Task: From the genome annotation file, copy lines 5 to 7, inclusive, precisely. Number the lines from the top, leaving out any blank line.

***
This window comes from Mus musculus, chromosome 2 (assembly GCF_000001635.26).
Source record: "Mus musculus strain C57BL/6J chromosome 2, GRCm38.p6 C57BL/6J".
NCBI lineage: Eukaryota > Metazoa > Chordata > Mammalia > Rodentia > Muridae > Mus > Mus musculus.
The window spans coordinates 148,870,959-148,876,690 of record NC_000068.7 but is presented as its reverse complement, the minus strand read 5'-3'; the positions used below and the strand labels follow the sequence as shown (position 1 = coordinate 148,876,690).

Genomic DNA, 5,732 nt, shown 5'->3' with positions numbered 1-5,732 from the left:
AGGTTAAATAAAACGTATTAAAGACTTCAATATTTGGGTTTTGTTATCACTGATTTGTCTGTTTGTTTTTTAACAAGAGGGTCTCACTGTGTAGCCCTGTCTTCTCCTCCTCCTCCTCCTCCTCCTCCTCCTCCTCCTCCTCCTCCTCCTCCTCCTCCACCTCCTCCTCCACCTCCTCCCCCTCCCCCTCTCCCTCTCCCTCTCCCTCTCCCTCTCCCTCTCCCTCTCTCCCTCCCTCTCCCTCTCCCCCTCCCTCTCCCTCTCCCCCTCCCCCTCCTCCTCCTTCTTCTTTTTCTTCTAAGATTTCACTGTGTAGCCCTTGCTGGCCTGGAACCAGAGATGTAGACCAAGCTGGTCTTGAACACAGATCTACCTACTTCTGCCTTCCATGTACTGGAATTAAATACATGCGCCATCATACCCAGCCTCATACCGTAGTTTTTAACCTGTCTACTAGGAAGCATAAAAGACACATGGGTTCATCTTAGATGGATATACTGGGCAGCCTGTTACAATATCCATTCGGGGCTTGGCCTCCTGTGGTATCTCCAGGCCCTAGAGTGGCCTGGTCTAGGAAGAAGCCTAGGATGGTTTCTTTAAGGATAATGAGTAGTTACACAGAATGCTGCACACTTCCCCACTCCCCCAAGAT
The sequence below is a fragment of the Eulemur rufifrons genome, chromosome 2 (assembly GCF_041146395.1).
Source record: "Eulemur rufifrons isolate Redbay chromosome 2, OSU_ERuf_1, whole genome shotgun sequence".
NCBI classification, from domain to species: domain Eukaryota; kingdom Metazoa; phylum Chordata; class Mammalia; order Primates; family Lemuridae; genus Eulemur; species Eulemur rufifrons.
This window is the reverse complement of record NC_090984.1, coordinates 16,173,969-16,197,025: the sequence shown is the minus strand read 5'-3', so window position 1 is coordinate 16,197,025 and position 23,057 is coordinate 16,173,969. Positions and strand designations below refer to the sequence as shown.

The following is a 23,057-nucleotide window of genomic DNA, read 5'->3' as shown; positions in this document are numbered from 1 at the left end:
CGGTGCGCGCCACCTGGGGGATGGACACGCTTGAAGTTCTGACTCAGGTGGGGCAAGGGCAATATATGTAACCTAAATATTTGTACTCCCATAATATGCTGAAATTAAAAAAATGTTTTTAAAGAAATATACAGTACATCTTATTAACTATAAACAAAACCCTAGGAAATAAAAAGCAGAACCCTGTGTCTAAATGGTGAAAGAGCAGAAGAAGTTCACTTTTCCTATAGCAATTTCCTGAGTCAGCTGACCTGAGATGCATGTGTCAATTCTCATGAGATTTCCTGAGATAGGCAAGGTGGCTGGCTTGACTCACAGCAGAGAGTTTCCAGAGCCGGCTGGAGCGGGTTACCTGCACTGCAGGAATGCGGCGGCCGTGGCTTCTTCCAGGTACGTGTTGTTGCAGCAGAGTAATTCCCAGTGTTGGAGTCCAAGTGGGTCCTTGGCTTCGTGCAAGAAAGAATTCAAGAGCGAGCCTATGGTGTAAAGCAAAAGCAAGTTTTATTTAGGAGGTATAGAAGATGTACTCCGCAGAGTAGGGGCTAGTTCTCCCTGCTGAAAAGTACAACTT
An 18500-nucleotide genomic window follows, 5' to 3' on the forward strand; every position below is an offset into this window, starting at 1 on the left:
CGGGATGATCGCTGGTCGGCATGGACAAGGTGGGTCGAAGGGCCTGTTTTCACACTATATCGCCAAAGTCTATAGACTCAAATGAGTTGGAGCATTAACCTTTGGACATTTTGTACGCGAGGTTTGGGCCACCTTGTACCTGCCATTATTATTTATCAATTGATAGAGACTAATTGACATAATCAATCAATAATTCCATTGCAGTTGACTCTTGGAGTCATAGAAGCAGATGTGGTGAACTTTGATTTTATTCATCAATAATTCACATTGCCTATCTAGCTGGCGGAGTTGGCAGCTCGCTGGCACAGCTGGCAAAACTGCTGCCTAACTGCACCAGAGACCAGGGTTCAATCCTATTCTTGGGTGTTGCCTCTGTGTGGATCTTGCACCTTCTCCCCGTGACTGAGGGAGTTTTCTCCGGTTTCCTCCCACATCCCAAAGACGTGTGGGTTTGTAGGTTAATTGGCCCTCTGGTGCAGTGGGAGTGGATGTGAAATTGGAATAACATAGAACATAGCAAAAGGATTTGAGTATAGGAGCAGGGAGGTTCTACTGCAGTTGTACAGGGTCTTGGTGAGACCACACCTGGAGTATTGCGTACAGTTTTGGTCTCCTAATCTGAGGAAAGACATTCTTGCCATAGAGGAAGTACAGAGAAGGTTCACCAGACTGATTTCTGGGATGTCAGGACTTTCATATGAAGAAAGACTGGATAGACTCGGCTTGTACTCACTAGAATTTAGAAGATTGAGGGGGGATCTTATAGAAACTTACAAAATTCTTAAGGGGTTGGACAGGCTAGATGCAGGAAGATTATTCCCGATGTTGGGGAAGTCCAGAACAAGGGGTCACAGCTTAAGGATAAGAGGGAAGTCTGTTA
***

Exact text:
Genomic DNA, 5,732 nt, shown 5'->3' with positions numbered 1-5,732 from the left:
AGGTTAAATAAAACGTATTAAAGACTTCAATATTTGGGTTTTGTTATCACTGATTTGTCTGTTTGTTTTTTAACAAGAGGGTCTCACTGTGTAGCCCTGTCTTCTCCTCCTCCTCCTCCTCCTCCTCCTCCTCCTCCTCCTCCTCCTCCTCCTCCTCCACCTCCTCCTCCACCTCCTCCCCCTCCCCCTCTCCCTCTCCCTCTCCCTCTCCCTCTCCCTCTCCCTCTCTCCCTCCCTCTCCCTCTCCCCCTCCCTCTCCCTCTCCCCCTCCCCCTCCTCCTCCTTCTTCTTTTTCTTCTAAGATTTCACTGTGTAGCCCTTGCTGGCCTGGAACCAGAGATGTAGACCAAGCTGGTCTTGAACACAGATCTACCTACTTCTGCCTTCCATGTACTGGAATTAAATACATGCGCCATCATACCCAGCCTCATACCGTAGTTTTTAACCTGTCTACTAGGAAGCATAAAAGACACATGGGTTCATCTTAGATGGATATACTGGGCAGCCTGTTACAATATCCATTCGGGGCTTGGCCTCCTGTGGTATCTCCAGGCCCTAGAGTGGCCTGGTCTAGGAAGAAGCCTAGGATGGTTTCTTTAAGGATAATGAGTAGTTACACAGAATGCTGCACACTTCCCCACTCCCCCAAGAT
The sequence below is a fragment of the Eulemur rufifrons genome, chromosome 2 (assembly GCF_041146395.1).